Picture of a mom with a lovely postpartum belly and a sweet squishy baby

Let’s talk about “losing the baby weight”.

This is something that, for better or worse, comes up in nearly every postnatal intake that I do.

And it’s close to my least favorite thing to talk about. Because holy moly it’s a loaded topic.

People use weight loss as a proxy for so many deeper pain points. And thanks to a very pervasive diet culture, a lot of folks think that losing the baby weight is just a matter of exercising a few times a week. Eating a “clean” diet. Or even breastfeeding/chestfeeding their baby.

New parents often cling so tightly to the idea that if they can just get their pre-baby body back, they’ll feel good again. They’ll recognize their life again. They’ll feel like themselves again.

If this is you, I want to validate that it can be TOUGH to get used to or accept a changing body. But I challenge you to consider that what you might be seeking is control over SOMETHING, during a time when you are in control of so little. That what you’re really seeking is comfort in your own skin.

A little truth bomb… a little uncomfortable reality:

Your “pre-baby body” isn’t a destination that is available to you.

And the feeling you’re striving for doesn’t come from getting smaller.

We’re always moving forward in life. Never backwards.

The goal needs to be working with the post-baby body you live in now.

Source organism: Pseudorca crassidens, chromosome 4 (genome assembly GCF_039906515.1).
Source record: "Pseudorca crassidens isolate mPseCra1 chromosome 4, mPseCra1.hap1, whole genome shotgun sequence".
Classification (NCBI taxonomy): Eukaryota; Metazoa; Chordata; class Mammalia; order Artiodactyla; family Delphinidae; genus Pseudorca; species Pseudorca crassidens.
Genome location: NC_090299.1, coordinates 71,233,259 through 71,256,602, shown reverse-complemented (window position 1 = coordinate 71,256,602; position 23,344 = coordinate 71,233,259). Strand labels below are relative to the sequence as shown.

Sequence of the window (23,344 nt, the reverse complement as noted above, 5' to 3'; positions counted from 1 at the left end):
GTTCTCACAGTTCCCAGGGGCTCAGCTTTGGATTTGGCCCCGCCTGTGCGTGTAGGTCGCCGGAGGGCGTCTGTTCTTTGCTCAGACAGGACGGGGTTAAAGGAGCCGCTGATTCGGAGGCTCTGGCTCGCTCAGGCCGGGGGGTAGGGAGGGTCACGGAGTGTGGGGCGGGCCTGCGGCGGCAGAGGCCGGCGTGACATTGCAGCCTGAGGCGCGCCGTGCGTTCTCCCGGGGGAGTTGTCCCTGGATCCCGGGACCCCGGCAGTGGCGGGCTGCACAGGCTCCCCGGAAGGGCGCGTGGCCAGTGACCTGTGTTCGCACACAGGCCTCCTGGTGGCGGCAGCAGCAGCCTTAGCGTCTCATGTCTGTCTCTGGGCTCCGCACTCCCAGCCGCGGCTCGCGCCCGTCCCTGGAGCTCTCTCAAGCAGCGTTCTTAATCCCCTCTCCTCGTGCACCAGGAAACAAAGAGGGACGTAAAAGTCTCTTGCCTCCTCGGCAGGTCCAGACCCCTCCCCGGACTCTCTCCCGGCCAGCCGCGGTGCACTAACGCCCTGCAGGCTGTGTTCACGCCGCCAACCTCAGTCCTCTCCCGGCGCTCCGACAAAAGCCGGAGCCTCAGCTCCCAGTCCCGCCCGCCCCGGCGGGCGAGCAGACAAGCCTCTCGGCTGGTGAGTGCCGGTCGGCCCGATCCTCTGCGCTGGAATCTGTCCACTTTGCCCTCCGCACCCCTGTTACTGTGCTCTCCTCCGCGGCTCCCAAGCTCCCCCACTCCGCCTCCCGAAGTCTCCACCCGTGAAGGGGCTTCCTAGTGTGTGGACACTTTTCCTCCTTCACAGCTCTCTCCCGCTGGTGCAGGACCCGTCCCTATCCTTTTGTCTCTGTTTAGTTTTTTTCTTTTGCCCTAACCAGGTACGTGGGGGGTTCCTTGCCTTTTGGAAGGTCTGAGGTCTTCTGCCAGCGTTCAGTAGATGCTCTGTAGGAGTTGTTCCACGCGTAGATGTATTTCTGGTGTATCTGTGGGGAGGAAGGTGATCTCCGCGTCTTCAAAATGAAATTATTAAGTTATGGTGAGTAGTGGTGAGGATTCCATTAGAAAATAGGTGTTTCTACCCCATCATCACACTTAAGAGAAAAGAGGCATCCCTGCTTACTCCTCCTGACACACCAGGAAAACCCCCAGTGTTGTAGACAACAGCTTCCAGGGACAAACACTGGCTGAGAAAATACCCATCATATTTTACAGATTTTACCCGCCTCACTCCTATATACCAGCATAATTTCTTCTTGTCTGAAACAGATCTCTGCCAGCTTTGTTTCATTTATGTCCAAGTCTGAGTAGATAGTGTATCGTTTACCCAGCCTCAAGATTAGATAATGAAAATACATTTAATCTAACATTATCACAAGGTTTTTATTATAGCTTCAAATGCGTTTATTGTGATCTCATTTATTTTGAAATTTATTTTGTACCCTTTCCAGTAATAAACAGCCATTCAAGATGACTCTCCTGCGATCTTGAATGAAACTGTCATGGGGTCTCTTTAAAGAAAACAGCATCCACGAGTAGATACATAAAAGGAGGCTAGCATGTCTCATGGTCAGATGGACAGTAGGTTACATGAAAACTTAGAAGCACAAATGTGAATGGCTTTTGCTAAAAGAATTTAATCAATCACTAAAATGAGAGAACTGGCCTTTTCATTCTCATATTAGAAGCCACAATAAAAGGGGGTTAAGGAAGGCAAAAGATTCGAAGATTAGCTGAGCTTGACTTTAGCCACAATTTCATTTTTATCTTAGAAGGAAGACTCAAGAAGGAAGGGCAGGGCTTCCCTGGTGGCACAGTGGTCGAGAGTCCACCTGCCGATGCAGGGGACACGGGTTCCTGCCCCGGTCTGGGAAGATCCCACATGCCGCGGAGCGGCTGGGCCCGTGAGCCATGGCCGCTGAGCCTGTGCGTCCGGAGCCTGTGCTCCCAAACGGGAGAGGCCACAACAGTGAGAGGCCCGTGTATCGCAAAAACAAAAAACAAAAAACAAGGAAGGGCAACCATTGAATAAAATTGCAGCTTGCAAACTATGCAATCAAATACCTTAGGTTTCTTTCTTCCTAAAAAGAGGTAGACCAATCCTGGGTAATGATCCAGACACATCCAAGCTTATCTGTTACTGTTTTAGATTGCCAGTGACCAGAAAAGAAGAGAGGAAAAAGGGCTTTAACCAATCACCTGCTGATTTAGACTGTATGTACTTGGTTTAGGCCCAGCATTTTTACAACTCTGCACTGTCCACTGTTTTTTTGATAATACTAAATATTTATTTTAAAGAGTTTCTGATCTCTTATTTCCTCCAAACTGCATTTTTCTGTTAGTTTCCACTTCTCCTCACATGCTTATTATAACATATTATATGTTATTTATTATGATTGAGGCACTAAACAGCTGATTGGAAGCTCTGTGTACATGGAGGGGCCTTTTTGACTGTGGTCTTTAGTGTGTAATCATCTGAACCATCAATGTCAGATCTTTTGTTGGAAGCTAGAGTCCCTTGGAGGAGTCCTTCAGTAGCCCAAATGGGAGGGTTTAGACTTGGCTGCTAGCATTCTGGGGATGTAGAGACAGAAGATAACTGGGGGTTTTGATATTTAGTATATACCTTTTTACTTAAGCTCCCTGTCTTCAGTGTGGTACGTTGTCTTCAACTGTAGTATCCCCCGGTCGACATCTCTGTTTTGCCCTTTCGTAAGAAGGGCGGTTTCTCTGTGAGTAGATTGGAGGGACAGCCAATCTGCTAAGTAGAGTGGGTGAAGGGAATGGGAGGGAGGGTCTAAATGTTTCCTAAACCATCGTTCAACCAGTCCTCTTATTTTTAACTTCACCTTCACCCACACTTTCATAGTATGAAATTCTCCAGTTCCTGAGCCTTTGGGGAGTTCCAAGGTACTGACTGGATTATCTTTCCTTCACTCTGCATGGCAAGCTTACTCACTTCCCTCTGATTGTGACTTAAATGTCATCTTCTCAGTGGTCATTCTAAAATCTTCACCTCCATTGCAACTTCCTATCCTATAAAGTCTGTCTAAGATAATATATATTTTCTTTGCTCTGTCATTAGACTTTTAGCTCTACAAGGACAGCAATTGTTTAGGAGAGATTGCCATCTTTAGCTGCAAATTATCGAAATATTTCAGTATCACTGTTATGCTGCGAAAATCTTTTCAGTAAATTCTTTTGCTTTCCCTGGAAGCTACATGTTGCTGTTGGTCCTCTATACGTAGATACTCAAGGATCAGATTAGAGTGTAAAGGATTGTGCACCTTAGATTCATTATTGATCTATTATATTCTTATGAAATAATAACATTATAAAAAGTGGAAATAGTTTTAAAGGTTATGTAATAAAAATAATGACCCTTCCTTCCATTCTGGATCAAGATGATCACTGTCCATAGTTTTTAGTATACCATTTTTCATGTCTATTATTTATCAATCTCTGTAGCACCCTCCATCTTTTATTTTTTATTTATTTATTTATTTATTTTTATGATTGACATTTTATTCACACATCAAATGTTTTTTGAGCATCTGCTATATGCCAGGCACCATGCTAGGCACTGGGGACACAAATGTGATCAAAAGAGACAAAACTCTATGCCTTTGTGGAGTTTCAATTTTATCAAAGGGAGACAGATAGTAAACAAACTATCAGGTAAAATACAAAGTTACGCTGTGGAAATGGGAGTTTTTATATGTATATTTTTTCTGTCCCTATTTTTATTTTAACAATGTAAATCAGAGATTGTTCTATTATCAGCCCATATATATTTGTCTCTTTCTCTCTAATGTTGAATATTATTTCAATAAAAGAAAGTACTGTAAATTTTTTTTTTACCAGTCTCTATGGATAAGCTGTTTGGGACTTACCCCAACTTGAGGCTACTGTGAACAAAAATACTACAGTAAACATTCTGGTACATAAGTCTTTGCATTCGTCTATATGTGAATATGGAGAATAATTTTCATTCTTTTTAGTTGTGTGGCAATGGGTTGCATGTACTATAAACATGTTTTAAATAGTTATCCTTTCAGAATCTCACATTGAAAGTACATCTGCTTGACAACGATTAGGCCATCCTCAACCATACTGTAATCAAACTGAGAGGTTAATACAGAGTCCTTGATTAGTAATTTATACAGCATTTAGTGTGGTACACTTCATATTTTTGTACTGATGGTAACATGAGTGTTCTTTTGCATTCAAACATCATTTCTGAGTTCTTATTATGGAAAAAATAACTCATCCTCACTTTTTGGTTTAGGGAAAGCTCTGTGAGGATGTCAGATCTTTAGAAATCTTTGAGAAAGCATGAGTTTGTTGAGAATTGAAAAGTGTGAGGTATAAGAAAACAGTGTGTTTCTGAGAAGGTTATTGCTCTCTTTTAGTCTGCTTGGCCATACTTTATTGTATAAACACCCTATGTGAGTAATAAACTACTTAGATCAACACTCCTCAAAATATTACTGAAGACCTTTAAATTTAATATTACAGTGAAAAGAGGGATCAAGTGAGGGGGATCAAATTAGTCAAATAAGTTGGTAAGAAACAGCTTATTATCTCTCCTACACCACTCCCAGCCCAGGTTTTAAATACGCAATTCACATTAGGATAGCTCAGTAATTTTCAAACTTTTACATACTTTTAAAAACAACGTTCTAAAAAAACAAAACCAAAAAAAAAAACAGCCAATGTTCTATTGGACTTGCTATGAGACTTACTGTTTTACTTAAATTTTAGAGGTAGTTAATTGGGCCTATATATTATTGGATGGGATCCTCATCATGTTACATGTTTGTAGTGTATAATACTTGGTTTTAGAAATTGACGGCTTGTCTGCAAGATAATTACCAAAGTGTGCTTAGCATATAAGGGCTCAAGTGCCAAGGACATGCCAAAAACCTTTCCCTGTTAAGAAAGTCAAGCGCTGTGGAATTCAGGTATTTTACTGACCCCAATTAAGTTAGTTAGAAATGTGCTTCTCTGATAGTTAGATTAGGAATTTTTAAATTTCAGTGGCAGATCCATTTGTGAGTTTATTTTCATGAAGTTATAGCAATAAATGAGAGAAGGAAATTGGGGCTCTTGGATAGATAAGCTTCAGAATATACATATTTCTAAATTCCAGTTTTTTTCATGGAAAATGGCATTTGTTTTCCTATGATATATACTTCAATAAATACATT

(–> The remarkable, resilient, strong AF body you live in now.)

Body composition is SO complicated in the first year postpartum. You’re hormones are the running the show, and you LITERALLY have no control over them.

And, if you aren’t sleeping well, if your stress is high, if you aren’t getting a ton of non-exercise movement- a few workouts a week won’t have an enourmous impact on your wasitline.

Here are 5 habits I encourage you to work on:

1) Have patience. Allow your body time to rest and heal from pregnancy and delivery. Understand that your body will continue to change shape for months, and maybe years, after you have your baby.

2) Work towards sleeping 7-8 hours each night. Yup, I know that’s nearly impossible when you have an infant.

3) Remove as many stressors from your life as is realistic.

4) Increase your daily step count. Get more non-exercise movement.

5) Lift weights. Build muscle.

Notice what’s not on the list?


If you have a new baby- I’m thrilled if you are managing to feed yourself 3 square meals.

If you aren’t sleeping and you aren’t moving, you can’t devote energy to managing your diet. Nutrition is something you can worry about, if you choose to, once the rest of your life is in order.

These habits are the foundations of a sustainable fat loss strategy. But more importantly, they also happen to be the foundations of a great self-care strategy.

The remarkable thing is… if you start sleeping better, managing your stress and moving more- you’re going to feel better. If you lift weights, you’re going to feel stronger and more agile.

If you take care of these BIG ROCK habits, you’re going to feel good again. You’ll feel more in control of your life again. You’ll feel more like yourself again.

With or without visible changes to your body.

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Redmond, WA-based Seattle birth doula Laura Jawad, headshot

My mission is to make sure that having a baby is not a reason why you can’t do all the things.

Contact me if you have questions about exercise or pelvic health pertaining to pregnancy or postpartum. I also offer personal training services and consultations to folks locally (Seattle, Bellevue, Redmond, Kirkland) and online.

Certified Prenatal & Postnatal Coach, Pregnancy & Postpartum Athleticism Coach and Postnatal Fitnesses Specialist.